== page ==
His lifetime batting average was .000 – he’d had 16 plate appearances, and walked once (for an on-base percentage of .063) and scored the one time, on the fielder’s choice. He was officially 0-for-15, the most hitless at bats of any position player to ever play for the Red Sox.
When the players went their separate ways after the season was over, Sporting Life noted that Bert Lerchen was going to open a meat market in Detroit.
In early 1911, he was one of the Red Sox team who took part in the first truly cross-country spring training trip ever taken when owner John I. Taylor arranged for his Red Sox to train in Redondo Beach, California, split into two squads, then travel up and down California and both head east on separate routes while playing 63 games coast-to-coast. He didn’t make the big-league team. In fact, he didn’t come east. On February 22, he was cut from the big-league team and placed with the Sacramento Sacts in the Pacific Coast League. He played shortstop for them.
And, in fact, he played against the Red Sox when the two teams faced each other on March 21 – and he didn’t get a hit then, either, 0-for-4, though reportedly made one or two superb fielding plays.
In July, he was formally optioned to Sacramento for $300. He played the season for the Sacts, appearing in 182 games and batting .210, with 14 doubles, four triples, and 112 singles. He was kept on Sacramento’s reserve list at the end of the season, but Boston still held some sort of string on him until they officially cut all ties in January. There was every expectation, into February, that he would return for 1912 - but for reasons unknown today, he never reappeared in organized baseball, yet was still on Sacramento’s roster in early 1913.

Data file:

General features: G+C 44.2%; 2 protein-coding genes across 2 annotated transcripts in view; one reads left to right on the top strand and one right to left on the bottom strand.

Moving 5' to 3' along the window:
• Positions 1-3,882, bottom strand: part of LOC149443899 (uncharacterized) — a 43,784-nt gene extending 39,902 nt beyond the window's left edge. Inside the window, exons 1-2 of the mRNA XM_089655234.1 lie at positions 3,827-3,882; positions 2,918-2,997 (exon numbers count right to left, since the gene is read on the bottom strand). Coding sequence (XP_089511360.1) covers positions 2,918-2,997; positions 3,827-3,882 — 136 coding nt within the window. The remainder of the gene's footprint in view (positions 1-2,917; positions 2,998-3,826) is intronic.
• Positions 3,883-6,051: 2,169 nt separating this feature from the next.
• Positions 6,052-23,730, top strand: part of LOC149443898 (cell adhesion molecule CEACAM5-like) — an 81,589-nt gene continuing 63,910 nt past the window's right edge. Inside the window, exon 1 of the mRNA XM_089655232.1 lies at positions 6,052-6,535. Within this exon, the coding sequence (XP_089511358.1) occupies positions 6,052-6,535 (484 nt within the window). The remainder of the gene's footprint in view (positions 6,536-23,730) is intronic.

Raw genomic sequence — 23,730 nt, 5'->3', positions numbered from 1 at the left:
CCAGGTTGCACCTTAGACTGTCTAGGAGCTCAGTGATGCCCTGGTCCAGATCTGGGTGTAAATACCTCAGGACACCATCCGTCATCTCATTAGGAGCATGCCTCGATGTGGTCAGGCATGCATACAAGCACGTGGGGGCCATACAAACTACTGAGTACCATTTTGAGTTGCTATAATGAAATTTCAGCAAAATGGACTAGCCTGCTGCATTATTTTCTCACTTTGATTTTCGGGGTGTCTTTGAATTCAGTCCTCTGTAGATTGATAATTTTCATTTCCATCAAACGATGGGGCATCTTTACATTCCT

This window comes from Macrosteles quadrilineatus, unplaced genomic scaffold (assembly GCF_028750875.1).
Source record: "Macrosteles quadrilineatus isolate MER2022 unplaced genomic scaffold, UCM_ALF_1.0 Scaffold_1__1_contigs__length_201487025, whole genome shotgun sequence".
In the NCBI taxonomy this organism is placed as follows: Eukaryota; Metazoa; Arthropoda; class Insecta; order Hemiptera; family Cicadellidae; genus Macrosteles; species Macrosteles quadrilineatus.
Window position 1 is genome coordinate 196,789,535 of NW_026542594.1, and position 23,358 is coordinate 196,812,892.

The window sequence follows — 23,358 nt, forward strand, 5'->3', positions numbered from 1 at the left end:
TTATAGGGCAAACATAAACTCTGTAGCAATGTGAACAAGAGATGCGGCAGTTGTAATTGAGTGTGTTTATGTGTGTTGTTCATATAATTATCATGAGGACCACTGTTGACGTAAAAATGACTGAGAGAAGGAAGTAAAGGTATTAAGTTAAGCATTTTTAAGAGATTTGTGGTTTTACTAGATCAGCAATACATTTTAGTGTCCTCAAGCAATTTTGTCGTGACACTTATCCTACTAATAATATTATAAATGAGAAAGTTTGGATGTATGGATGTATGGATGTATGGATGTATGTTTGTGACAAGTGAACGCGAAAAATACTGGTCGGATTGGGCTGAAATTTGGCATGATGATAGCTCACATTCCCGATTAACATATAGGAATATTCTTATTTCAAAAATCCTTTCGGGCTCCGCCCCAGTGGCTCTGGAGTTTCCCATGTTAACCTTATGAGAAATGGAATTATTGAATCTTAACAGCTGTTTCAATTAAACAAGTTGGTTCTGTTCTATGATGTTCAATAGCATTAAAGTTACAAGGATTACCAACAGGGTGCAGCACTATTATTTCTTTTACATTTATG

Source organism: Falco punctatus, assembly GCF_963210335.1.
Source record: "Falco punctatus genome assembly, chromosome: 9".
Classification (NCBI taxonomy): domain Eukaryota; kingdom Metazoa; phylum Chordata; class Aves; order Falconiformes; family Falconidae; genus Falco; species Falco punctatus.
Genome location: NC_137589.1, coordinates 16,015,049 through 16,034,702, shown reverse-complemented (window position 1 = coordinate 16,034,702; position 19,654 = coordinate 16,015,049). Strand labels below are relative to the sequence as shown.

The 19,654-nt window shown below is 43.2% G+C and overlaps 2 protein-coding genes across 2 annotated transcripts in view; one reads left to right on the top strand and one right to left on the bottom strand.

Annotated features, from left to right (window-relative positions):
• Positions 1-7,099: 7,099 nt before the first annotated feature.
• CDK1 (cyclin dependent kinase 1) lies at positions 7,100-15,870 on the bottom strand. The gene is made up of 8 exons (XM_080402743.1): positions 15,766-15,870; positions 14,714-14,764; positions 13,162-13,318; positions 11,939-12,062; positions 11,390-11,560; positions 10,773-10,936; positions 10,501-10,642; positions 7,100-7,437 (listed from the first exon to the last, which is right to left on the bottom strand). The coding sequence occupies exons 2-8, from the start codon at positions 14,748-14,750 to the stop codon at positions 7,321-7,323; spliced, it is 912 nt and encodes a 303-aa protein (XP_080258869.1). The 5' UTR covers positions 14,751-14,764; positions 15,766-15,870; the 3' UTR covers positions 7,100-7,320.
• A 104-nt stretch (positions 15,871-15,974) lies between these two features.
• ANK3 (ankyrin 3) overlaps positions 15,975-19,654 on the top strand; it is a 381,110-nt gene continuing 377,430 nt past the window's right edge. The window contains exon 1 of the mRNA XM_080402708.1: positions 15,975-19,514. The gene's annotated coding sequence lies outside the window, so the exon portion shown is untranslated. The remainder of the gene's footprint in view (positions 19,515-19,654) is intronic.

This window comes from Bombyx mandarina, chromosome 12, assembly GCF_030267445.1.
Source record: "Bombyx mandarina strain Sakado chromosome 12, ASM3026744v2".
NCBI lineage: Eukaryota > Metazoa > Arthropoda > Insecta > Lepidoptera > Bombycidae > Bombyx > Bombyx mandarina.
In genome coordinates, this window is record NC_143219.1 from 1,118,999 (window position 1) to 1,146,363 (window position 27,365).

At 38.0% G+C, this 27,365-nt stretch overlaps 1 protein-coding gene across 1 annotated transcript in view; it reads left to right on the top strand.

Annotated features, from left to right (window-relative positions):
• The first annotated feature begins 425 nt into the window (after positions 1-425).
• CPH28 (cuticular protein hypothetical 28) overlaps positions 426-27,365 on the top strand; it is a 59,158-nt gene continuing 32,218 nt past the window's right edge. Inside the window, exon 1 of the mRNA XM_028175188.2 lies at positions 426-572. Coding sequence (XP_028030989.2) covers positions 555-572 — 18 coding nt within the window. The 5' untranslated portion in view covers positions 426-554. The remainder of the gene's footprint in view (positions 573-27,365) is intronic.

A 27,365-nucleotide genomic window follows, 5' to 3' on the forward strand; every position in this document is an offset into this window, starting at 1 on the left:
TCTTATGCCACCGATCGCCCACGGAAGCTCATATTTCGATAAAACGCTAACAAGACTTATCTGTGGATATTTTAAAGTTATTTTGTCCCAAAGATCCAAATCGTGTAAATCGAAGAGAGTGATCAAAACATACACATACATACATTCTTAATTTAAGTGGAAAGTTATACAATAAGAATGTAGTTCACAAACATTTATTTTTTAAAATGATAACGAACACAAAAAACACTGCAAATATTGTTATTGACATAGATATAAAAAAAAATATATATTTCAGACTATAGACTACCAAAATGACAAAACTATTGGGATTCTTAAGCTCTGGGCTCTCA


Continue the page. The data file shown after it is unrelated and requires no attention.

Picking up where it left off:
Perhaps he found reason to stay close to home. On November 16, 1912, he married Violet Savallisch.
Listed in the 1920 census as “merchant, meats,” he was the proprietor of a small chain of five meat markets in the Detroit area before becoming a food inspector with the Detroit Department of Health. The couple lived in the prosperous suburb of Highland Park. They had three children – Bertram, Dorothy, and Elizabeth, and were well-off enough to have a live-in maid at the time, Hilda Paget. His wife pre-deceased him, and Lerchen himself died of leukemia of January 7, 1962. He was 72.
December 1, 2011
In addition to the sources noted in this biography, the author also accessed Lerchen’s player file from the National Baseball Hall of Fame, the online SABR Encyclopedia, the Encyclopedia of Minor League Baseball, Retrosheet.org, and Baseball-Reference.com. Thanks to Cliff Otto.
 Boston Globe, August 3, 1910
 Sporting Life, September 3, 1910
 Boston Globe, September 6, 1910
 Sporting Life, October 15, 1910
 Bill Nowlin, The Great Red Sox Spring Training Tour of 1911 (Jefferson NC: McFarland, 2011)
 Bill Lee, The Baseball Necrology (Jefferson NC: McFarland, 2003)